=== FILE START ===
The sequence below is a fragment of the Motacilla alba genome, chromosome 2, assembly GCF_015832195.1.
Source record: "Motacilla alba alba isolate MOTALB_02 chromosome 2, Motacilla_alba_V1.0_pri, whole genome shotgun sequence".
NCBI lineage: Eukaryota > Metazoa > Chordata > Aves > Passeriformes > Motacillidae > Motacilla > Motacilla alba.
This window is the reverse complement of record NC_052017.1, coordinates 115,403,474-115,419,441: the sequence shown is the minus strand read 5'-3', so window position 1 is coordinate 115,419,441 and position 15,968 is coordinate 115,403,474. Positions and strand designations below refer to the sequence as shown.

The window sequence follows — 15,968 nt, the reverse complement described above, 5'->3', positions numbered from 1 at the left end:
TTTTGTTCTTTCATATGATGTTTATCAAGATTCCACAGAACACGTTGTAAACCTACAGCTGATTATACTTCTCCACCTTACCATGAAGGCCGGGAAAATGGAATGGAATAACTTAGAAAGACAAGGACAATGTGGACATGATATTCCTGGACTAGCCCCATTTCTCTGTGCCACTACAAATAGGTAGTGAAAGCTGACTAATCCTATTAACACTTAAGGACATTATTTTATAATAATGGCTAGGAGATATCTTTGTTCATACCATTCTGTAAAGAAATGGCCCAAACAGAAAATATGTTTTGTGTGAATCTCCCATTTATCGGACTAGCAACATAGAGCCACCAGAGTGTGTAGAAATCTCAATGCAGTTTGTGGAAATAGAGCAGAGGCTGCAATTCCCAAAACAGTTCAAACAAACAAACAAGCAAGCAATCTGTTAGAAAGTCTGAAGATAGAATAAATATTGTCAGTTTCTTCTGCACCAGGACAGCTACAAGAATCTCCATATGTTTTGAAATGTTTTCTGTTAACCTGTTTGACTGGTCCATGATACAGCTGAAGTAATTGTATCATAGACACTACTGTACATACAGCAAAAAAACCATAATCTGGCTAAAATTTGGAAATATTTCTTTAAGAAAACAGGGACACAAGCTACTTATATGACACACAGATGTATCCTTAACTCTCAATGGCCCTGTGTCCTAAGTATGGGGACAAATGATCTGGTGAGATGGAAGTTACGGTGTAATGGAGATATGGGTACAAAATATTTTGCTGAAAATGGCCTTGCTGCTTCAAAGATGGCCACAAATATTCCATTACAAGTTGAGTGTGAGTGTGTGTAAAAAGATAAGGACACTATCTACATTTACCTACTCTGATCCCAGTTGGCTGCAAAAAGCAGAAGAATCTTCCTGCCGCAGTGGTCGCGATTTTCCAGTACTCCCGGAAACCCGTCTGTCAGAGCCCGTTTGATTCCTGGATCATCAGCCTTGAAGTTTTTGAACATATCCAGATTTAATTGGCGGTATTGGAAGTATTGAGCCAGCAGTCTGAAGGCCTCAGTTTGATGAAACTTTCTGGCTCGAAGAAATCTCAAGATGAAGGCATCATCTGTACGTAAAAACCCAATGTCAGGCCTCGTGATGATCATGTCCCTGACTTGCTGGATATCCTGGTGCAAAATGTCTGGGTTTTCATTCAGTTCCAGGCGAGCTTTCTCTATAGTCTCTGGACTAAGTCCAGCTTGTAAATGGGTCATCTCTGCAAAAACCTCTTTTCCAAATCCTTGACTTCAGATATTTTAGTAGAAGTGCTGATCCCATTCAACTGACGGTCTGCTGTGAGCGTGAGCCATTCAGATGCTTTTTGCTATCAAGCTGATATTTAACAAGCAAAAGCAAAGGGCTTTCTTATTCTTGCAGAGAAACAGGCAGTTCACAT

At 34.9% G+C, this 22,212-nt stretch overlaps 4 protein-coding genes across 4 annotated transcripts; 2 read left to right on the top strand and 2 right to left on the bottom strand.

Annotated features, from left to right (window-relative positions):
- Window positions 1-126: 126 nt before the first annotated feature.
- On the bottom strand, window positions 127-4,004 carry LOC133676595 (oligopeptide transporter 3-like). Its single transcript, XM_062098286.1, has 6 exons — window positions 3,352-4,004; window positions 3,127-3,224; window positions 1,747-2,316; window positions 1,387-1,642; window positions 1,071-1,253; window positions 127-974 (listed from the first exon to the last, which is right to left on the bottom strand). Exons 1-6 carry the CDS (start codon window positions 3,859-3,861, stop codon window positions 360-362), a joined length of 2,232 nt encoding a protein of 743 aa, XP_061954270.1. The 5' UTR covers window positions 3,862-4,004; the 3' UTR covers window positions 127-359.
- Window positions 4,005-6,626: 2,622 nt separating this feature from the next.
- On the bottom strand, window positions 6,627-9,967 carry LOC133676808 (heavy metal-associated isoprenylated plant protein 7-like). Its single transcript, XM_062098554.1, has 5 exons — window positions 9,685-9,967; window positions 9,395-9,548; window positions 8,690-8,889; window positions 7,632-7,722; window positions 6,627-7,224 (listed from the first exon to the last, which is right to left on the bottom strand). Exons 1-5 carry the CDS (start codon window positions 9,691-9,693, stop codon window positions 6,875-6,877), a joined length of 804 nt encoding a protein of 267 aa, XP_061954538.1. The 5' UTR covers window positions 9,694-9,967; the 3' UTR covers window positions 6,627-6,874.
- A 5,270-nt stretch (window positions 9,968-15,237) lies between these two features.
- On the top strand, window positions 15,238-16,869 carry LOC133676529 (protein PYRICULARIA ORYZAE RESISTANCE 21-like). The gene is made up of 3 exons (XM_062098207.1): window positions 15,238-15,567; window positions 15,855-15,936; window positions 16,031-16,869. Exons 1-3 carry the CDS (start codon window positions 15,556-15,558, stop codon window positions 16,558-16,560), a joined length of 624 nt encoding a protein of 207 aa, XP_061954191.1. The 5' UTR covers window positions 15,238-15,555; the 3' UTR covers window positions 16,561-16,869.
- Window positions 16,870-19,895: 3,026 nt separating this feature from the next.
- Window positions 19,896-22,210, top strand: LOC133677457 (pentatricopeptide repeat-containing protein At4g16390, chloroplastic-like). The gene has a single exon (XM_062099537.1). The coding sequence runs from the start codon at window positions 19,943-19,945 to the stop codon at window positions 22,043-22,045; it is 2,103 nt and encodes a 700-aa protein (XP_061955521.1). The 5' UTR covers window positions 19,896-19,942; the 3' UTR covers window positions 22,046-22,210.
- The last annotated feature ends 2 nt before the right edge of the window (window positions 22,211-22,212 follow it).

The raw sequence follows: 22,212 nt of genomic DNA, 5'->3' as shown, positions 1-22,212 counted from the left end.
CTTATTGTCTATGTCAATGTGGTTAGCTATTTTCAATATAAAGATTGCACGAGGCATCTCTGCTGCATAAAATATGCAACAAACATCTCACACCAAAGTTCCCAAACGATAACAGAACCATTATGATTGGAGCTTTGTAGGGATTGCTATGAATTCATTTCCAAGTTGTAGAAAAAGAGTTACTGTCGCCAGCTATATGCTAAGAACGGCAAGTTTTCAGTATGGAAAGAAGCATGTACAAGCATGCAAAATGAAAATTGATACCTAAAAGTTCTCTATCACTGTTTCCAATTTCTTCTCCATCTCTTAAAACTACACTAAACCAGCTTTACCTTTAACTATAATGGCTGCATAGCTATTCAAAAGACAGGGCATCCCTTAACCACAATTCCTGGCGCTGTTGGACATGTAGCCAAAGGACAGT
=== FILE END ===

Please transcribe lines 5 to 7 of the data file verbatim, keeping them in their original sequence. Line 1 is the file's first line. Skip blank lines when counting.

The window sequence follows — 15,968 nt, the reverse complement described above, 5'->3', positions numbered from 1 at the left end:
TTTTGTTCTTTCATATGATGTTTATCAAGATTCCACAGAACACGTTGTAAACCTACAGCTGATTATACTTCTCCACCTTACCATGAAGGCCGGGAAAATGGAATGGAATAACTTAGAAAGACAAGGACAATGTGGACATGATATTCCTGGACTAGCCCCATTTCTCTGTGCCACTACAAATAGGTAGTGAAAGCTGACTAATCCTATTAACACTTAAGGACATTATTTTATAATAATGGCTAGGAGATATCTTTGTTCATACCATTCTGTAAAGAAATGGCCCAAACAGAAAATATGTTTTGTGTGAATCTCCCATTTATCGGACTAGCAACATAGAGCCACCAGAGTGTGTAGAAATCTCAATGCAGTTTGTGGAAATAGAGCAGAGGCTGCAATTCCCAAAACAGTTCAAACAAACAAACAAGCAAGCAATCTGTTAGAAAGTCTGAAGATAGAATAAATATTGTCAGTTTCTTCTGCACCAGGACAGCTACAAGAATCTCCATATGTTTTGAAATGTTTTCTGTTAACCTGTTTGACTGGTCCATGATACAGCTGAAGTAATTGTATCATAGACACTACTGTACATACAGCAAAAAAACCATAATCTGGCTAAAATTTGGAAATATTTCTTTAAGAAAACAGGGACACAAGCTACTTATATGACACACAGATGTATCCTTAACTCTCAATGGCCCTGTGTCCTAAGTATGGGGACAAATGATCTGGTGAGATGGAAGTTACGGTGTAATGGAGATATGGGTACAAAATATTTTGCTGAAAATGGCCTTGCTGCTTCAAAGATGGCCACAAATATTCCATTACAAGTTGAGTGTGAGTGTGTGTAAAAAGATAAGGACACTATCTACATTTACCTACTCTGATCCCAGTTGGCTGCAAAAAGCAGAAGAATCTTCCTGCCGCAGTGGTCGCGATTTTCCAGTACTCCCGGAAACCCGTCTGTCAGAGCCCGTTTGATTCCTGGATCATCAGCCTTGAAGTTTTTGAACATATCCAGATTTAATTGGCGGTATTGGAAGTATTGAGCCAGCAGTCTGAAGGCCTCAGTTTGATGAAACTTTCTGGCTCGAAGAAATCTCAAGATGAAGGCATCATCTGTACGTAAAAACCCAATGTCAGGCCTCGTGATGATCATGTCCCTGACTTGCTGGATATCCTGGTGCAAAATGTCTGGGTTTTCATTCAGTTCCAGGCGAGCTTTCTCTATAGTCTCTGGACTAAGTCCAGCTTGTAAATGGGTCATCTCTGCAAAAACCTCTTTTCCAAATCCTTGACTTCAGATATTTTAGTAGAAGTGCTGATCCCATTCAACTGACGGTCTGCTGTGAGCGTGAGCCATTCAGATGCTTTTTGCTATCAAGCTGATATTTAACAAGCAAAAGCAAAGGGCTTTCTTATTCTTGCAGAGAAACAGGCAGTTCACAT

At 34.9% G+C, this 22,212-nt stretch overlaps 4 protein-coding genes across 4 annotated transcripts; 2 read left to right on the top strand and 2 right to left on the bottom strand.